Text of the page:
Bibliophilia:

An Epistolary Novel of One Man's Obsession with Book Collecting

“Let the buyer beware.” Flush with $400,000 from the sale of his great-great-grandfather’s correspondence with Victorian authors, Larry Dickerson, our unassuming retired bank clerk, amateur editor, and literary neophyte, needs a creative outlet for his newly acquired wealth and fast escalating obsession with all things bookish. His journey begins with collecting rare editions of Victorian novelists but soon spirals rapidly into the abyss of New Yorker authors, his determination to acquire growing with each new purchase. James Thurber, E.B. White, Vladimir Nabokov, J.D. Salinger, and Dorothy Parker all find their way onto Larry’s shortlist, standing along previously acquired greats Trollope, Dickens, Thackeray, and Hardy. Being sensible, he approaches the biggest names in the rare book field with childish glee, and with refreshing brashness, finds himself handling copies of authors’ most coveted titles, touring the New Yorker offices, and then involved in one of the biggest scandals book collecting has ever seen. Will the thrill of the chase overwhelm Larry’s ability to see reason? Will his appetite outpace his resources? Join him on this journey as he discovers just how far he’s willing to take his obsession.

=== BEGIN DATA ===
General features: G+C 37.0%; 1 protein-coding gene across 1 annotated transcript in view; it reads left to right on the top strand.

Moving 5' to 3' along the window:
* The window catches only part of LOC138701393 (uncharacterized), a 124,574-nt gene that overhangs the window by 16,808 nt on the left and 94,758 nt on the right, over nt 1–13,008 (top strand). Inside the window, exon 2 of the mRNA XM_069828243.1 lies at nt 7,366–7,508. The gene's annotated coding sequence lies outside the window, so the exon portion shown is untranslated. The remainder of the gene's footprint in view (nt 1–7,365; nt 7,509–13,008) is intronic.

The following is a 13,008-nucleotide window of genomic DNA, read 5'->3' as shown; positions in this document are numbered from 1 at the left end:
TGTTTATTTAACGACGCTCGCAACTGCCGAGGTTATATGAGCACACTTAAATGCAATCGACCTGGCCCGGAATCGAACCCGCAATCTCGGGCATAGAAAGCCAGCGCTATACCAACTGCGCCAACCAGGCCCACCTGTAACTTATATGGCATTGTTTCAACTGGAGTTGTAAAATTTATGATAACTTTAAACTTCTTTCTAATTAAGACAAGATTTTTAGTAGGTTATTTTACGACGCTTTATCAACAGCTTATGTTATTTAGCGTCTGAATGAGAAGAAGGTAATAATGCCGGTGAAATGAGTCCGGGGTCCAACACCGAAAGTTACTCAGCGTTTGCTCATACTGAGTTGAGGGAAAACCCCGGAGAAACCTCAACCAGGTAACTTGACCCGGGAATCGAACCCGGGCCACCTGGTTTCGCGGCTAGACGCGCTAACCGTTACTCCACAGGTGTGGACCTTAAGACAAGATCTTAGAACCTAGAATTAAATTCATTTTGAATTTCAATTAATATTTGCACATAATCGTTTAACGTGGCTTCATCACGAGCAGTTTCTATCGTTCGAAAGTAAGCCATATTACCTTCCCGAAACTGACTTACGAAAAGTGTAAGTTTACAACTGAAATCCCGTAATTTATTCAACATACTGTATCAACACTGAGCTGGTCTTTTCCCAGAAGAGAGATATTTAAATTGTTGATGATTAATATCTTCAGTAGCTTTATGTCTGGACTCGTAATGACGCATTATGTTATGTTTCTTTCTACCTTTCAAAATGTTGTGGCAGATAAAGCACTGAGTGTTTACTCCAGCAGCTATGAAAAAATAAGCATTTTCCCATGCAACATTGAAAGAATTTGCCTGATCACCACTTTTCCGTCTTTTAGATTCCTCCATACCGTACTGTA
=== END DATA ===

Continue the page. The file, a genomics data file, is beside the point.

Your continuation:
Engaging and [an] informed introduction to serious book collecting…in a novelistic dressing. —Kirkus Reviews

Bibliophiles will enjoy Hall’s cleverly fictionalized exploration of literary history and the thrill of seeking bookish treasures. —Booklist

A brisk yet thorough read. Bibliophilia will likely appeal to those who love to learn about books and their authors, and to those with a yen for collecting.  Larry’s compulsion may prove to be contagious.–Meg Nola, Foreword Magazine

Bibliophilia is zippy, a consequence of its epistolary form, and amusing. It’s clear that the author is among the ‘gently mad’ himself, as his prose clearly demonstrates his knowledge of the subject. —Fine Books & Collections

N. John Hall is a Distinguished Professor at Bronx Community College and the Graduate Center, CUNY. Twice a Guggenheim Fellow and the author of many books, he is considered one of the world’s leading authorities on Anthony Trollope and Max Beerbohm.